Having a Prenup Is Critical When You're Getting Remarried

Financial planners and attorneys working with couples getting married for the second time (or more) are increasingly recommending that their clients have a prenuptial agreement drafted before they walk down the aisle.

This recommendation comes at a time when the Pew Research Center suggests that as many as 10 percent of all Americans who marry are doing so the second time or more.

One of the reasons that they're doing this is because spouses who are getting married for a second or third time are likely older. While their young counterparts who may be getting married for the first time have little assets or inheritances to protect for their kids, the same logic often doesn't hold true for those remarrying.

Take the case of a couple who decided to get married when the wife had just entered her 50s and her husband was soon to turn 60.

Both had worked hard all their lives, but the husband had been a successful businessman who'd amassed enormous wealth during the course of his life. He believed that his and his wife's love was genuine and that neither would take advantage of the other, so they both joined their finances when the married.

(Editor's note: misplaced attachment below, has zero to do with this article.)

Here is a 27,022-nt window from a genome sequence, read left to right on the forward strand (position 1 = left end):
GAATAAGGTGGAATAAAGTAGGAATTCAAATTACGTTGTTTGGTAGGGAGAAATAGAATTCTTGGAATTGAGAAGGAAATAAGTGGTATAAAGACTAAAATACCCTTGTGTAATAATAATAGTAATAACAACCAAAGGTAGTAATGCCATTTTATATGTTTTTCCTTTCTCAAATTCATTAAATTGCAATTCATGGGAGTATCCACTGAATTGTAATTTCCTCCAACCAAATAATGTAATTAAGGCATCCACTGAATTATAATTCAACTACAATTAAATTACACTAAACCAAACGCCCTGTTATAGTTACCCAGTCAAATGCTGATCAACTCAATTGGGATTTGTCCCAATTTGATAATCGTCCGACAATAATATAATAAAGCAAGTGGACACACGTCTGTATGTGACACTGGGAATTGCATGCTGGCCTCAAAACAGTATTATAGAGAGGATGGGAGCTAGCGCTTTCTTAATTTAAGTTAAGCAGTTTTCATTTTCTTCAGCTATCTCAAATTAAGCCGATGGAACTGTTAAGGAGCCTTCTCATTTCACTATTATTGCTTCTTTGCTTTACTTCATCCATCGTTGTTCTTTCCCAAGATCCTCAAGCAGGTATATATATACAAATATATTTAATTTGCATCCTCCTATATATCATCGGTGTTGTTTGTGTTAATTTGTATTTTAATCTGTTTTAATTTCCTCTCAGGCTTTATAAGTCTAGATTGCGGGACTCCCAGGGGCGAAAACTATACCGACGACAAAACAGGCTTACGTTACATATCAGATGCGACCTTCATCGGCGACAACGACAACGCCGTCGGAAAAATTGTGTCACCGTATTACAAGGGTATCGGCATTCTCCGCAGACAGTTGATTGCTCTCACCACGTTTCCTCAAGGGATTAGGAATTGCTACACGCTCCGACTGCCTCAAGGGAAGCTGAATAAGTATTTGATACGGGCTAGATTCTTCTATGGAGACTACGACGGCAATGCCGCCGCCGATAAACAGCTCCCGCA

Fast forward 10 years and the husband predeceased his wife. Since there wasn't a prenup in place and his will dictated that all his assets should be transferred to his wife, that's whom everything went to. Within five years of his death, his widow also died.

Once again, because his will hadn't dictated otherwise nor was there a prenup in place, all of the assets that his wife had inherited when he died were passed along to her own kids, and not his, upon her death.

While it may seem that drafting a will would protect many families from the aforementioned scenario, it's not guaranteed. Instead, many legal experts warn that prenuptial agreements should be thought as forming the arsenal of estate and financial planning documents.

If you are older, have significant assets or are getting married for a second time, a Naples prenuptial agreements attorney can advise you of the many benefits associated with having one in place before you walk down the aisle.